Bobby, what is it exactly that you do?
Bobby’s mom got a roundabout answer, but Robert Solomon (author of The Art of Client Service and founder of Solomon Strategic) shared his valuable experience with HubSpot Partners during HubSpot’s INBOUND 2014 Conference.
Solomon started off with five observations of the typical inbound agency from his experience.
Five observations about you, an inbound agency:
- You are, in the broadest sense, in advertising, but you’re more than just advertisers.
- You are rightly focused on delivering client results, but not nearly as focused on building client relationships.
- Your agencies are relatively new, and your people are relatively young. You are account management-driven, but not always account management-astute.
- Client problems are usually communications-based, and often about managing expectations.
- You want to get better at strategy, and figure that this is the best way to grow.
First, strategy drives ideas. “Ideas are the currency we trade in,” says Solomon.
Ideas are prized by clients, but can be hard to come by. You face the never-ending challenge to develop new winning ideas for your client base.
In regards to idea generation, Solomon brings up Occam’s Razor — the principle that simple is usually better. Steve Jobs and Richard Branson endorse similar philosophies.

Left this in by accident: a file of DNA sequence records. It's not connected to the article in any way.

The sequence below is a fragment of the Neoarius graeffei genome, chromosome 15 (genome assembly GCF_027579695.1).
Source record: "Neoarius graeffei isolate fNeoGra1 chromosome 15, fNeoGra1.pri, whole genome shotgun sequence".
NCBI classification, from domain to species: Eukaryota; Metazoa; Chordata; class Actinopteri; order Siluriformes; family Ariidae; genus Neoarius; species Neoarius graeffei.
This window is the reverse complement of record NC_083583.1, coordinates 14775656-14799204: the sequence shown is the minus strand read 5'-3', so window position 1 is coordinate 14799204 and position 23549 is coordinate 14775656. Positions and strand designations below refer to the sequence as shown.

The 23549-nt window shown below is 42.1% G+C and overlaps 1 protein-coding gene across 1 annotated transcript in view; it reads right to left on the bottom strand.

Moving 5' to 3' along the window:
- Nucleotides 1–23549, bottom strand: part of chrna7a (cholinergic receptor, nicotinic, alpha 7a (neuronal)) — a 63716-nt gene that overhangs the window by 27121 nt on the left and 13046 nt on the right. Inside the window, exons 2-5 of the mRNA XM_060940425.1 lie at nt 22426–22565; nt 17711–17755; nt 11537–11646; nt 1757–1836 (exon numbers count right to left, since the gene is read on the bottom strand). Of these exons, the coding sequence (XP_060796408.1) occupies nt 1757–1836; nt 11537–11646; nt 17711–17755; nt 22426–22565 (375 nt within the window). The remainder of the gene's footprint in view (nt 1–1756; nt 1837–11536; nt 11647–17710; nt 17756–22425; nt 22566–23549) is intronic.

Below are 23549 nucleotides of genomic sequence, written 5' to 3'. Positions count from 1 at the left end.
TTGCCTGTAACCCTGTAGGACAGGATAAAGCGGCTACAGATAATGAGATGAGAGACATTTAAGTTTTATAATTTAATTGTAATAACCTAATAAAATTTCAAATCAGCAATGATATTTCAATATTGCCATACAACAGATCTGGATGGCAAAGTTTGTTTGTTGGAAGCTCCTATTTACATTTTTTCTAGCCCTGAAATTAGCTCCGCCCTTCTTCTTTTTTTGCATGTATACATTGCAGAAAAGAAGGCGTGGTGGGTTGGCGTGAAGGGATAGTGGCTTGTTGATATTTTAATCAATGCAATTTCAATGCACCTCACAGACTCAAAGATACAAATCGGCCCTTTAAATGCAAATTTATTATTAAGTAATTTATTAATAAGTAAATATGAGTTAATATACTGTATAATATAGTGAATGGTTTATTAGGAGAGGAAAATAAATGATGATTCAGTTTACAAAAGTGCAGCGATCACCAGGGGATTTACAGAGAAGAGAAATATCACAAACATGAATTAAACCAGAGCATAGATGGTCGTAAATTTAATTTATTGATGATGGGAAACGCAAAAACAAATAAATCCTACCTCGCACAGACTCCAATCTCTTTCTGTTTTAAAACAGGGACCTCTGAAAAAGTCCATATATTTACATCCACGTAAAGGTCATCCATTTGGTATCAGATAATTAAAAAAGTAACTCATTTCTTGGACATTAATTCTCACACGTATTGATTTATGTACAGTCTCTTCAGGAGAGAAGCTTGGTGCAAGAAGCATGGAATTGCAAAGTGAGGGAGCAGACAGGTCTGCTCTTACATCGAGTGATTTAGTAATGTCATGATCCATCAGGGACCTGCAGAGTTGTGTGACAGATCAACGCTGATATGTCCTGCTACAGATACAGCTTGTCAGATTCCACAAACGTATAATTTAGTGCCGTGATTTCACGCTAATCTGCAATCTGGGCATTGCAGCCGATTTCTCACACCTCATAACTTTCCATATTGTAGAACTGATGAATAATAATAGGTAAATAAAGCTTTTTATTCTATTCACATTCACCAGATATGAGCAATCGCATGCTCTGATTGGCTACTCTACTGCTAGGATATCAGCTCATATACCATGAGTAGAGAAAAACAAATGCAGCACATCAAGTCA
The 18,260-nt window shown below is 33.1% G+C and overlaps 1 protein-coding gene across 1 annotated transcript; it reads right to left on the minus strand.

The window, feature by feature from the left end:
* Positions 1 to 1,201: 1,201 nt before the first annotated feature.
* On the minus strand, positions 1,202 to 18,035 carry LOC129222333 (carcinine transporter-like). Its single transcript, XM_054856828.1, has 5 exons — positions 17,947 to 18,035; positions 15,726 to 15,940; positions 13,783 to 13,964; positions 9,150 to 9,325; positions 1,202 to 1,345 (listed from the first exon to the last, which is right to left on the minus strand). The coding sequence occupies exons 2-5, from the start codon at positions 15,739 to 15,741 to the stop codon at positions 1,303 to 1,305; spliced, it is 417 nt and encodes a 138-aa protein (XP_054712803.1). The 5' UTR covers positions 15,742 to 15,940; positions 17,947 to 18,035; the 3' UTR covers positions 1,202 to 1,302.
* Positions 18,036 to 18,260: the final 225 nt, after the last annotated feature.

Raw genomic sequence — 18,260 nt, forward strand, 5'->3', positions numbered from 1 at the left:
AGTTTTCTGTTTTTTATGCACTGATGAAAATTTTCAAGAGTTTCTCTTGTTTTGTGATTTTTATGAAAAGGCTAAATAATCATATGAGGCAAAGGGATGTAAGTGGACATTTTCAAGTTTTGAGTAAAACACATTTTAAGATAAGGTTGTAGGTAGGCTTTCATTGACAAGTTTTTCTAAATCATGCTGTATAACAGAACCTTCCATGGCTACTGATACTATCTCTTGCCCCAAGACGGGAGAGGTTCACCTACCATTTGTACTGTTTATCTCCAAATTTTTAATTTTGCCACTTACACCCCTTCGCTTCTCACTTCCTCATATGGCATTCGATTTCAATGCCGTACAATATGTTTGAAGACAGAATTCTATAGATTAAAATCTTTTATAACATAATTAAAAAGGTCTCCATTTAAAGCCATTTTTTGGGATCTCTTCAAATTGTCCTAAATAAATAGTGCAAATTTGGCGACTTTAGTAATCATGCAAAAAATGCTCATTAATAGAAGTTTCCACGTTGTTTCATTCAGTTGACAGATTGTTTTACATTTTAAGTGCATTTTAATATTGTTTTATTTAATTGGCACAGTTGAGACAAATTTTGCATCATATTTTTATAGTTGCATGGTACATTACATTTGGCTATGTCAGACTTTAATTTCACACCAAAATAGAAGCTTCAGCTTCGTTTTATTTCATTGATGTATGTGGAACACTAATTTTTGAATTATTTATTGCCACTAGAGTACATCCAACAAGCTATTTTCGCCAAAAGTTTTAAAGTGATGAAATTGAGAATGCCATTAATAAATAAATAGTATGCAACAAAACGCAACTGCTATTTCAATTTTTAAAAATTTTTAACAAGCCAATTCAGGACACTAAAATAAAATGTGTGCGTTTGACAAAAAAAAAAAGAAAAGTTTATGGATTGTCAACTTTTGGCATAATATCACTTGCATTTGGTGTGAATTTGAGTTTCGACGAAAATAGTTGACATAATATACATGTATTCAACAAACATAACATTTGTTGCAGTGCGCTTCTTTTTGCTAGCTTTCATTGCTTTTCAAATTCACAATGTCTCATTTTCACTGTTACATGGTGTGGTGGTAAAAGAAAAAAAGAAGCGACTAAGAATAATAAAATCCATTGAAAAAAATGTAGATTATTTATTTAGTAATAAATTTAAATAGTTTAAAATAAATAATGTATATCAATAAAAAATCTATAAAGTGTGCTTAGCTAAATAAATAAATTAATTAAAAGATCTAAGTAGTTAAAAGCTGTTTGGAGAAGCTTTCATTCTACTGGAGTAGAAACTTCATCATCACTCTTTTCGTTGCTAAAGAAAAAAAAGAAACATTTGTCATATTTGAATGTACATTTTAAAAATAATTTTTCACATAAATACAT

When coming up with ideas, ask good questions. Framing the issue properly and asking the right questions goes a long way towards developing a solution that works.
Formular: why question, followed by a what if question.
Second, client dissatisfaction usually doesn’t stem from problems with ideas. Instead, it’s usually the result of poor communication, a budget issue, a schedule issue, or expectations that weren’t aligned.
The importance of applying all you know, every time
To avoid client dissatisfaction, Solomon recommends the principle of access. He says that access requires:
- Being responsive and proactive.
- Showing up and following up.
- Managing expectations.
To delight customers, you need to apply all you know about coming up with winning ideas, then following through completely with the principle of access throughout the relationship and client delivery process.
Answering the opening question
Solomon closed his presentation by answering his mother’s question that he shared at the opening of his presentation. If he had to share what he does today, he would say:
“My job is to do all the things necessary to help the clients achieve their goals.“
Let’s keep improving our customer servicing game – it’s always better for everyone!